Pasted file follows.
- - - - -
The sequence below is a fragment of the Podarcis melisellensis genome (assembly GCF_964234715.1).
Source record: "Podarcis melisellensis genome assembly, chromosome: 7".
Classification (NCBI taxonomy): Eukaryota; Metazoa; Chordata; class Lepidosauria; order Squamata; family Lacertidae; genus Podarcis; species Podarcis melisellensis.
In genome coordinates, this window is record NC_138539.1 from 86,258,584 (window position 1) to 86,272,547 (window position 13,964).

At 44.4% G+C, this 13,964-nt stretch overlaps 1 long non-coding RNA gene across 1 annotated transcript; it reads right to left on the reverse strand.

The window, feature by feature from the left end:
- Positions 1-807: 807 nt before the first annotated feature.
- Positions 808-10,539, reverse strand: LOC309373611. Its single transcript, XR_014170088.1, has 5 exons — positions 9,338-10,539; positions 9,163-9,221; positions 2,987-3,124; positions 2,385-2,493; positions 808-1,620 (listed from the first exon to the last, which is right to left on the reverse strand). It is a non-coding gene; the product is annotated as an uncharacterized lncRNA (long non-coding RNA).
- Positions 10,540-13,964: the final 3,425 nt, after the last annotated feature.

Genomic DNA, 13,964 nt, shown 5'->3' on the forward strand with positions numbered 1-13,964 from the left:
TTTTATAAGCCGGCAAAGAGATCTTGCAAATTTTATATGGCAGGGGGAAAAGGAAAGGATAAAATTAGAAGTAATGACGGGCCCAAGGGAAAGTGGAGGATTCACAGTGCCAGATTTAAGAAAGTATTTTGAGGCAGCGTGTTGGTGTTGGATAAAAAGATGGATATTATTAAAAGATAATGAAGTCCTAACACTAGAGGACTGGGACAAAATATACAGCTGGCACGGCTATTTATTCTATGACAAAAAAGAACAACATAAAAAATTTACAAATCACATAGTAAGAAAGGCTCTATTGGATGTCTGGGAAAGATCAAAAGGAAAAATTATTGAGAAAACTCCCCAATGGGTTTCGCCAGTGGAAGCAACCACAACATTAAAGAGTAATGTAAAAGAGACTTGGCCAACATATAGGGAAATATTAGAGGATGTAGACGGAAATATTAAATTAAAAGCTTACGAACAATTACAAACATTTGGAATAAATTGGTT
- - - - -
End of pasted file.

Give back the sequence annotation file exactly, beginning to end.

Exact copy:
The sequence below is a fragment of the Podarcis melisellensis genome (assembly GCF_964234715.1).
Source record: "Podarcis melisellensis genome assembly, chromosome: 7".
Classification (NCBI taxonomy): Eukaryota; Metazoa; Chordata; class Lepidosauria; order Squamata; family Lacertidae; genus Podarcis; species Podarcis melisellensis.
In genome coordinates, this window is record NC_138539.1 from 86,258,584 (window position 1) to 86,272,547 (window position 13,964).

At 44.4% G+C, this 13,964-nt stretch overlaps 1 long non-coding RNA gene across 1 annotated transcript; it reads right to left on the reverse strand.

The window, feature by feature from the left end:
- Positions 1-807: 807 nt before the first annotated feature.
- Positions 808-10,539, reverse strand: LOC309373611. Its single transcript, XR_014170088.1, has 5 exons — positions 9,338-10,539; positions 9,163-9,221; positions 2,987-3,124; positions 2,385-2,493; positions 808-1,620 (listed from the first exon to the last, which is right to left on the reverse strand). It is a non-coding gene; the product is annotated as an uncharacterized lncRNA (long non-coding RNA).
- Positions 10,540-13,964: the final 3,425 nt, after the last annotated feature.

Genomic DNA, 13,964 nt, shown 5'->3' on the forward strand with positions numbered 1-13,964 from the left:
TTTTATAAGCCGGCAAAGAGATCTTGCAAATTTTATATGGCAGGGGGAAAAGGAAAGGATAAAATTAGAAGTAATGACGGGCCCAAGGGAAAGTGGAGGATTCACAGTGCCAGATTTAAGAAAGTATTTTGAGGCAGCGTGTTGGTGTTGGATAAAAAGATGGATATTATTAAAAGATAATGAAGTCCTAACACTAGAGGACTGGGACAAAATATACAGCTGGCACGGCTATTTATTCTATGACAAAAAAGAACAACATAAAAAATTTACAAATCACATAGTAAGAAAGGCTCTATTGGATGTCTGGGAAAGATCAAAAGGAAAAATTATTGAGAAAACTCCCCAATGGGTTTCGCCAGTGGAAGCAACCACAACATTAAAGAGTAATGTAAAAGAGACTTGGCCAACATATAGGGAAATATTAGAGGATGTAGACGGAAATATTAAATTAAAAGCTTACGAACAATTACAAACATTTGGAATAAATTGGTT